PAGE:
Monday, November 10, 2008

Another Westport Weekend, but first.....

Saturday morning was spent checking out blocks from our section of the Breeding Bird Atlas that were still not taken. We poked around in some areas of Southbridge (and Sturbridge) right along Rt. 84 and found some areas with which we were just not familiar. Not many birds, but definitely some promising areas.....little known facts....
a new Osprey nest that we definitely hadn't heard about...

and other interesting sightings!
On Sunday, we were torn between going all the way out to Provincetown to look for the Black-tailed Gull and trying for Cave Swallows in the Westport area. We chose Westport....but we did not get Cave Swallows. Our walk out Gooseberry Neck proved to turn up some of the same species that we had on our last two trips over the past month.

Yellow-rumped Warbler is always a cinch to spish in and allows the satisfaction of knowing you'll get at least one good shot.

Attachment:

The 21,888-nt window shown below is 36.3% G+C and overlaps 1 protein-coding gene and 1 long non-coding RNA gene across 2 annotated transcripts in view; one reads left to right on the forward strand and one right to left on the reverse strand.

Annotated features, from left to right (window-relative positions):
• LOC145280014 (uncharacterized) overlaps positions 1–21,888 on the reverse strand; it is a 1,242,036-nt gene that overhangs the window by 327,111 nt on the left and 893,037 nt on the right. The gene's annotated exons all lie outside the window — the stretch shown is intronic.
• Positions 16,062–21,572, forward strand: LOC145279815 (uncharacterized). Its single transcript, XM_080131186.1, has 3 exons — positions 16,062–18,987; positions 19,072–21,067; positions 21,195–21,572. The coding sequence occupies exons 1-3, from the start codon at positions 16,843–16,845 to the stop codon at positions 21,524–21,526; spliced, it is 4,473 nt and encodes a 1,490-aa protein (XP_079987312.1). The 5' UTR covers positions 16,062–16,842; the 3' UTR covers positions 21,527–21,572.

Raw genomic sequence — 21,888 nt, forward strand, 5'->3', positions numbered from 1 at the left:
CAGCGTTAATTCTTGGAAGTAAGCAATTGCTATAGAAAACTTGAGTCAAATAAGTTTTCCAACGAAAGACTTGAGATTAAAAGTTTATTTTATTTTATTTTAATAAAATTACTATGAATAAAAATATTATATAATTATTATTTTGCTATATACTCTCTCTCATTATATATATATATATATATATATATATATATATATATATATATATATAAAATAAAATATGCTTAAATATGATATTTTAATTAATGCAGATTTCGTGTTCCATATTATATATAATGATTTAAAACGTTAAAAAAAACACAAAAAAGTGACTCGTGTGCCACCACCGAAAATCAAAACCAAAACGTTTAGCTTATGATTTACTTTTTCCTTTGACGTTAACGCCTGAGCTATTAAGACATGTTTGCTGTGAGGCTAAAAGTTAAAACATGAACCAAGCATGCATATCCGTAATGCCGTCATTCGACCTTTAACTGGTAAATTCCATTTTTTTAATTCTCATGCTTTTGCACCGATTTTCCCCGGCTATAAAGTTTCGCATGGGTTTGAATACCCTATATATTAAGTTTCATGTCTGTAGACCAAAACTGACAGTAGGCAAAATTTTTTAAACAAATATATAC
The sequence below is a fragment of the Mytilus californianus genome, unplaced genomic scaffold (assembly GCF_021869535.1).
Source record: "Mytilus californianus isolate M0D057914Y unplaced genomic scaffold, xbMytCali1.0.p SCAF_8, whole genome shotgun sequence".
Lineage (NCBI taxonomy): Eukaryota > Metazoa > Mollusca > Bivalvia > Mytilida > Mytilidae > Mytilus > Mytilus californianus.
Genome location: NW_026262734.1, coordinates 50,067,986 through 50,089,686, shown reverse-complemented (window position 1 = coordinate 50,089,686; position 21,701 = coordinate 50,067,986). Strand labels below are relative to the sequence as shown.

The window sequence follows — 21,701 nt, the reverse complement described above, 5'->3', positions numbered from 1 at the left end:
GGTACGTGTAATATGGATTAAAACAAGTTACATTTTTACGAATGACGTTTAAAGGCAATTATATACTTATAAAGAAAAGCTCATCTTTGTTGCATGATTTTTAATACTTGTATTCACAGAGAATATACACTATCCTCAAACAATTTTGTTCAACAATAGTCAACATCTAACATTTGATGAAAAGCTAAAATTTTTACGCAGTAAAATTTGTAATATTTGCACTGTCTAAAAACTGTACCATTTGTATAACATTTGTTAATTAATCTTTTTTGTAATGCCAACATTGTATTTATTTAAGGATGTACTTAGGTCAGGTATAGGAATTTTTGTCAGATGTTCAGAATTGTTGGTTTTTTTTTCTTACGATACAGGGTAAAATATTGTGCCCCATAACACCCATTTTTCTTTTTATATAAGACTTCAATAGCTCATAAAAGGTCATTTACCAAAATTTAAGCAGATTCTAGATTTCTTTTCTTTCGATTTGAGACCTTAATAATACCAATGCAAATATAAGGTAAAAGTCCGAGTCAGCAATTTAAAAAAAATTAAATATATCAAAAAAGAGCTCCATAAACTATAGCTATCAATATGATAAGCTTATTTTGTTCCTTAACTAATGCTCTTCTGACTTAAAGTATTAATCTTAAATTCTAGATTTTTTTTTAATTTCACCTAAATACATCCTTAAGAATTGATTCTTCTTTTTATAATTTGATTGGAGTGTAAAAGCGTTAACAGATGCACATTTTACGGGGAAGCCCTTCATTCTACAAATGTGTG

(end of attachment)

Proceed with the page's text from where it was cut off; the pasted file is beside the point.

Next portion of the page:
We had several Palm Warblers -- which we had not had on our previous 2 trips. And a Prairie and Magnolia Warbler, both of which weren't very cooperative for me in terms of photography.
But the male House Finch obliged....
and most surprisingly was the very photographic Grasshopper Sparrow we had the week before. It was exactly in the same area as last week, so I'm not sure what's going on with this bird.
And we wondered whether the Downy Woodpecker zipping around near the end of the Neck was a breeder or a migrant.
Other interesting sightings in Acoxet and the Westport area in general included a group of Yellow-bellied Sapsucker chasing each other around a small group of trees near the new store/cafe near the turn off to Adamsville.
And the ducks, as ususal, proved to be challenging subjects for photography. This female Greater Scaup was actually on the ocean with a small group of female Black Scoters.
If you click on the photos to zoom in you can see the characteristics of this adult female Black Scoter and this juvenile female Black Scoter.
However, the White-winged Scoters we saw for the most part tended to be in all-male flocks.
Shorebirds tended to be as expected, with some lingering yellow-legs and Black-bellied Plover, along with the larger flocks of Sanderling. This lone BB Plover allowed a fairly close approach.
While nowhere near the gull show that the Cape has been experiencing, the Ring-billed Gull flocks seemed to be building. So it's always worthwhile keeping an eye out for the rarity.
Sunday night came too soon yet again.....

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